Saint Arsenios of Kappadokia reprimanded a woman who would wear brightly colored headscarf since it was sent to her from France (and she was the only one in Farasa with such headscarf) and he would admonish her to not use it and not bring Frankish/Latin influence in the Greek village and flock which he was trying to lead.

And many more instances. If we start talking about these we must get rid of mirrors first, should not wear anything with color, but should wear black, should not use anything with fragrance, should not wash frequently, should not shave, cut our hair and so on. I mean I look cool in black but if I would take a shower every month or so I assure you my husband would divorce me lol and I can go to a monastery and be a nun then.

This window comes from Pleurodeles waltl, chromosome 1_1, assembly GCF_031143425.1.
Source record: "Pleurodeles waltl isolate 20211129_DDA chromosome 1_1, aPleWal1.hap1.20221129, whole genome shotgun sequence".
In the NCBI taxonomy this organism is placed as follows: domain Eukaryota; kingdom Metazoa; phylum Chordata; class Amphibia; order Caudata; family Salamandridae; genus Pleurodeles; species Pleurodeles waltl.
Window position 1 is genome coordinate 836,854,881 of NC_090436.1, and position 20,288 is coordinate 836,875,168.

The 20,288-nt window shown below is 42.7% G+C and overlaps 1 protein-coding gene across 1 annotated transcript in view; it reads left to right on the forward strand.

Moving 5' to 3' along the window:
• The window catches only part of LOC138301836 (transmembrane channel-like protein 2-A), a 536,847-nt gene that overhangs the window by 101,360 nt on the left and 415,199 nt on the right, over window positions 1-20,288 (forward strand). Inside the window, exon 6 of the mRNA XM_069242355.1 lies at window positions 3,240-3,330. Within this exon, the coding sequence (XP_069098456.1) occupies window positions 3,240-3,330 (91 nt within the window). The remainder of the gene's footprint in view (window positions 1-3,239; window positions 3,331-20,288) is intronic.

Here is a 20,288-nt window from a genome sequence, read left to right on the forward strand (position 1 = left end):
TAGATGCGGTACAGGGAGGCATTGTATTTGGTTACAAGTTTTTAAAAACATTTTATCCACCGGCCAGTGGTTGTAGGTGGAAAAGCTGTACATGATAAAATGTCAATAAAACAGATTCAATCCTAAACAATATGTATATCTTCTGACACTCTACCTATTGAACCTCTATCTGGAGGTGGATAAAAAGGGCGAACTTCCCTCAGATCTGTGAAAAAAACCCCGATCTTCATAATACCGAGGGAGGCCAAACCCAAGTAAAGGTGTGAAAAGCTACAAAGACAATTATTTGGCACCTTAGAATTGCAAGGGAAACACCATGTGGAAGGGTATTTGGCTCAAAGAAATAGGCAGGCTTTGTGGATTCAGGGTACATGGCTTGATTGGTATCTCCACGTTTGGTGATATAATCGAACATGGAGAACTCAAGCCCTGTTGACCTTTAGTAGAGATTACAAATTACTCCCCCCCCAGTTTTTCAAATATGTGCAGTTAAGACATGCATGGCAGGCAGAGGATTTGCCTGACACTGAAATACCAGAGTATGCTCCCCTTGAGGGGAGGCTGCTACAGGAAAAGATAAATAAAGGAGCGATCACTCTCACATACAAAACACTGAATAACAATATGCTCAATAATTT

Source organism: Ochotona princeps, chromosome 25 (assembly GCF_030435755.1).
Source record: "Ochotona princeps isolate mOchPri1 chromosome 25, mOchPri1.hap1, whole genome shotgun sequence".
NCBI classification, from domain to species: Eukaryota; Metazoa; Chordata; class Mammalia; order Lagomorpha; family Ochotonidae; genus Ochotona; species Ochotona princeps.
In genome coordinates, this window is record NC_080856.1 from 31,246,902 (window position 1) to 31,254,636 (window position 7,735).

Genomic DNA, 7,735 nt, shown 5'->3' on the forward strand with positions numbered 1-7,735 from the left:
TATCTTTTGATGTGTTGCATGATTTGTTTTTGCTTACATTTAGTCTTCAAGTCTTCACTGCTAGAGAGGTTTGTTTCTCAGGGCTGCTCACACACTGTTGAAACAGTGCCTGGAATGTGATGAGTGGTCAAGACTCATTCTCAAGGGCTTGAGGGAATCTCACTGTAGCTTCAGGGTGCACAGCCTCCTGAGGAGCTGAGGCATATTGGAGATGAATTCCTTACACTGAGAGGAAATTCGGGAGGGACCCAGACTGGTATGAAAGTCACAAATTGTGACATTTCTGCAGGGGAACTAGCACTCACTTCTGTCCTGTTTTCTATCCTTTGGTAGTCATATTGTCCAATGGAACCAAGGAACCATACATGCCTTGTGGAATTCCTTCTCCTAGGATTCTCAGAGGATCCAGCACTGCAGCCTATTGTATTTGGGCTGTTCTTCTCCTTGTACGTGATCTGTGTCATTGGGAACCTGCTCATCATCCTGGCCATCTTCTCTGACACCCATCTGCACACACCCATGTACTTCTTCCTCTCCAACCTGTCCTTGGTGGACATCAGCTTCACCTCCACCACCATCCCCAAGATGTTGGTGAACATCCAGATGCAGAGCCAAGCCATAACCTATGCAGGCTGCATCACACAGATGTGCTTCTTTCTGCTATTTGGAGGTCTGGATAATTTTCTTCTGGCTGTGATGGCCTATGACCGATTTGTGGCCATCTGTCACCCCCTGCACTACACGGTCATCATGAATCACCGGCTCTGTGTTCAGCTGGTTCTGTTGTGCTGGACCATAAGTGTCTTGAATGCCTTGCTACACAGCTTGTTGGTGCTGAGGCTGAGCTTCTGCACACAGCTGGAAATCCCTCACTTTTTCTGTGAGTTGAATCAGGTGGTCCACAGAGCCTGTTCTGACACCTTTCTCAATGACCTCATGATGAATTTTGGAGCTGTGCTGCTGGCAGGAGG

Interestingly enough tomorrow we celebrate Saint Pelagia - she dealt with such problems of vanity. I love and adore her and pray to her to guide me to offer the best to God. May she intercede for us all.

P.S Theodora, I forgot. We take often drives through the Amish county and to be honest I admire and love the Amish. :)

Edited by Nina, 04 May 2011 - 01:35 AM.


#17 Angie

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Posted 04 May 2011 - 04:09 AM

Not judging here, but, if you look at our icons eg St Rafael, St Nicholas, St Irene - St Irene wears no make up, actually none of our female Orthodox Saints wear any make up and look how beautiful they look. Honestly, if you compare someone that has make up to someone who has no make up, then the no make up always looks better. :)